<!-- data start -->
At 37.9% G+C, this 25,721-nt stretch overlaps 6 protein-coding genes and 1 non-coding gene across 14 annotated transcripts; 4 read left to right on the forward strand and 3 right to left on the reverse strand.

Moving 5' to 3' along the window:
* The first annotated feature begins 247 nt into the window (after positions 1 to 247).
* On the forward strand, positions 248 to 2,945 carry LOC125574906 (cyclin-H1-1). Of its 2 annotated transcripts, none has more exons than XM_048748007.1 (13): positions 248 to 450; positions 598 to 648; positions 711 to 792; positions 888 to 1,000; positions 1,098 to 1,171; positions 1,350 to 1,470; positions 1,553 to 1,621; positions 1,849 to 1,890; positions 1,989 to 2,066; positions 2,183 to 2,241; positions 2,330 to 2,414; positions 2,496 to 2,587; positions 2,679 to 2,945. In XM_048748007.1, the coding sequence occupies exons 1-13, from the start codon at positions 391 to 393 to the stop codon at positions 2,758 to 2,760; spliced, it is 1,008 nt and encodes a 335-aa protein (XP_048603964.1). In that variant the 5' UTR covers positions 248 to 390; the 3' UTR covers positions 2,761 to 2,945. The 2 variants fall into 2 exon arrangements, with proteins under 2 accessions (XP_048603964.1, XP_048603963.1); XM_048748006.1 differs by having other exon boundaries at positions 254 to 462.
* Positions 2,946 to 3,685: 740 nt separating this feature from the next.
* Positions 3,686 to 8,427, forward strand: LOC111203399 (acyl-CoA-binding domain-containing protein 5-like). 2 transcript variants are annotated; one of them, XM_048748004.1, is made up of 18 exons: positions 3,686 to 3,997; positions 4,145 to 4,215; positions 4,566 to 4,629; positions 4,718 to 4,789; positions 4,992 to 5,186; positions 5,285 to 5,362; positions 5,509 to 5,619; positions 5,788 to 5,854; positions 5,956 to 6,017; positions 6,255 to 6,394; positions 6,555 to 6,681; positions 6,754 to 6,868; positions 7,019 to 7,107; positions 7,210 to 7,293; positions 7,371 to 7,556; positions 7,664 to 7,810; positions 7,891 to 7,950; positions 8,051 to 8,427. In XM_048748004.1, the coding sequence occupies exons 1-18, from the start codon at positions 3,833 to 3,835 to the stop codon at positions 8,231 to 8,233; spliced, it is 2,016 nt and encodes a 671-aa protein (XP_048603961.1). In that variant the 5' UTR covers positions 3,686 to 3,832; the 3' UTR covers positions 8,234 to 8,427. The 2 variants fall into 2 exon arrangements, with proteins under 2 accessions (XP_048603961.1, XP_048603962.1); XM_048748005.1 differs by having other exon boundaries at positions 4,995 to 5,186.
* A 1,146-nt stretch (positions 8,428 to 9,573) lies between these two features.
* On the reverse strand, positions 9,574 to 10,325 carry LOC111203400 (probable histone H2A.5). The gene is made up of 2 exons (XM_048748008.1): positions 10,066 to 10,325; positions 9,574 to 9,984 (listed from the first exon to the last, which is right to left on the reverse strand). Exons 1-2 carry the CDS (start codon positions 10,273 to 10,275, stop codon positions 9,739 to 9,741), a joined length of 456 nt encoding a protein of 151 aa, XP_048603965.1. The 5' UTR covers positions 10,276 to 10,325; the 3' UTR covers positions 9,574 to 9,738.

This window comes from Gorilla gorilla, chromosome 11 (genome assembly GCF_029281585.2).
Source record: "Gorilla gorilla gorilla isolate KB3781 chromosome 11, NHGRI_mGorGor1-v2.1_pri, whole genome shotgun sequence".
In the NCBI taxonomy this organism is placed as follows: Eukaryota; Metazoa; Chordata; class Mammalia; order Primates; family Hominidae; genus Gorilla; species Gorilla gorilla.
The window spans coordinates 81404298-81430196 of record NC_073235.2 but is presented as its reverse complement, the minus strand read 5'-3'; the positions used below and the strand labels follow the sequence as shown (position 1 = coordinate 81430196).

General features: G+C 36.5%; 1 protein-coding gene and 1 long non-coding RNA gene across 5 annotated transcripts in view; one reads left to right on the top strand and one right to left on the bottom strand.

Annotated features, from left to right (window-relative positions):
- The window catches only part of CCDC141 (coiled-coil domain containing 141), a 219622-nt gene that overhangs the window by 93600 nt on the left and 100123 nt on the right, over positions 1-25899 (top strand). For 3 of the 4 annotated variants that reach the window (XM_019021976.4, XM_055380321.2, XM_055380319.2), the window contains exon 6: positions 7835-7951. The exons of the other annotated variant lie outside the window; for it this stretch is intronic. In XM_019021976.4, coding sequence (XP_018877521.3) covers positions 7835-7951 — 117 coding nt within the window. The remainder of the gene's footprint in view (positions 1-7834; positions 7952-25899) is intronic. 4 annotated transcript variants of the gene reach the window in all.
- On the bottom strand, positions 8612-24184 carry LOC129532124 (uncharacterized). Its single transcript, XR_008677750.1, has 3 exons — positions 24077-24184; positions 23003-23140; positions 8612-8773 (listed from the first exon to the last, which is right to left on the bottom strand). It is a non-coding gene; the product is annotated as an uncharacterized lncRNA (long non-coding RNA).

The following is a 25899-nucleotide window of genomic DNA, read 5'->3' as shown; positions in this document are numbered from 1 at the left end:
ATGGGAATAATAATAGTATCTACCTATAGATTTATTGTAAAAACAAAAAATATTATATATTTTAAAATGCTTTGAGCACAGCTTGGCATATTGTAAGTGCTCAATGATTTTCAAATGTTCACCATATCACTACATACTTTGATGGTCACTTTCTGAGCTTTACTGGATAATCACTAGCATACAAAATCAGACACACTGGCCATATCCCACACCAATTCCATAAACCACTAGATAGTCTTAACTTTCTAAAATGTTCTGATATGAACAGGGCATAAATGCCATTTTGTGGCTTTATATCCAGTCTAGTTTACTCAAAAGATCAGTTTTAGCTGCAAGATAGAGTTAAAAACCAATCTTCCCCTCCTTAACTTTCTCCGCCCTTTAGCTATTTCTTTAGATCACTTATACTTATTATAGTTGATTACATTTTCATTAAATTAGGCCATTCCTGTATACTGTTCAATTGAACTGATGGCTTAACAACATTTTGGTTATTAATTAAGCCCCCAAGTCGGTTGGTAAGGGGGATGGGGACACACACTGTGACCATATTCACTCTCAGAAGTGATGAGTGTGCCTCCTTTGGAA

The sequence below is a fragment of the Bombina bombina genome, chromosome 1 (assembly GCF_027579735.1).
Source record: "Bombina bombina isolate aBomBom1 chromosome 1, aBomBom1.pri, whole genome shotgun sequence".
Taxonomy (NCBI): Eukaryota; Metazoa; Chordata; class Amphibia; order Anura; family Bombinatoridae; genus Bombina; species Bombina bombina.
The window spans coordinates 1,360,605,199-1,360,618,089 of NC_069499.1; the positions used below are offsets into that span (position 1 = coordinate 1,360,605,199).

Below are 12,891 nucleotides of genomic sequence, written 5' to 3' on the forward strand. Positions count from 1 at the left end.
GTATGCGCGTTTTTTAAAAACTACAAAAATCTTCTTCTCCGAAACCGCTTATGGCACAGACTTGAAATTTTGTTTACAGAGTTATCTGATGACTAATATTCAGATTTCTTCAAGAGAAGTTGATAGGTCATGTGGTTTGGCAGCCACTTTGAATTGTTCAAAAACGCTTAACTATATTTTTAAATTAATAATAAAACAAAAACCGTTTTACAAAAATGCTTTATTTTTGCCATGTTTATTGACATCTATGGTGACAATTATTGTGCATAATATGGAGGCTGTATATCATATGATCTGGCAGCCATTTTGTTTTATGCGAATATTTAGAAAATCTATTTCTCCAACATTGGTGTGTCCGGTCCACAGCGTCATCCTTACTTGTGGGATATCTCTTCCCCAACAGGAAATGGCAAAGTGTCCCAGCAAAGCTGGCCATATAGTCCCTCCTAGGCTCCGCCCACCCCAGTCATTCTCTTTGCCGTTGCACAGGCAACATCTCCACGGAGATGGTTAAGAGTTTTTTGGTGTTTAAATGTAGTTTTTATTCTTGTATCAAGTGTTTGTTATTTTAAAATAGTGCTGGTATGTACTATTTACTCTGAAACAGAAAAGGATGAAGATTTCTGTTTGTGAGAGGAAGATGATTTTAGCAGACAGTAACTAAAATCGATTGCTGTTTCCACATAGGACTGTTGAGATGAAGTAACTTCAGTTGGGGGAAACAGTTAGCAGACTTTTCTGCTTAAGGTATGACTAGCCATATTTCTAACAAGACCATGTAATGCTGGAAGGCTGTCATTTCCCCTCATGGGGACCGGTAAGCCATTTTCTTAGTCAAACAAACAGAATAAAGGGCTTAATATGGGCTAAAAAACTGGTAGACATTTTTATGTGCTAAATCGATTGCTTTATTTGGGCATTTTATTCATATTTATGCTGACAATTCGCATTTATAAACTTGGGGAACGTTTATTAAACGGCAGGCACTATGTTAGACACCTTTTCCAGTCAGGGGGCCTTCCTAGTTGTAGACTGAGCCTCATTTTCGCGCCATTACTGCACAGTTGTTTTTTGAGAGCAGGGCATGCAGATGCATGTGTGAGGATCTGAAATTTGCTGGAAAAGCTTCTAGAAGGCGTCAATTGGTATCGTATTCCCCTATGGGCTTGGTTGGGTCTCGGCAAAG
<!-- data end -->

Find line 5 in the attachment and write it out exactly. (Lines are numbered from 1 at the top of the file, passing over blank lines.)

* Positions 2,946 to 3,685: 740 nt separating this feature from the next.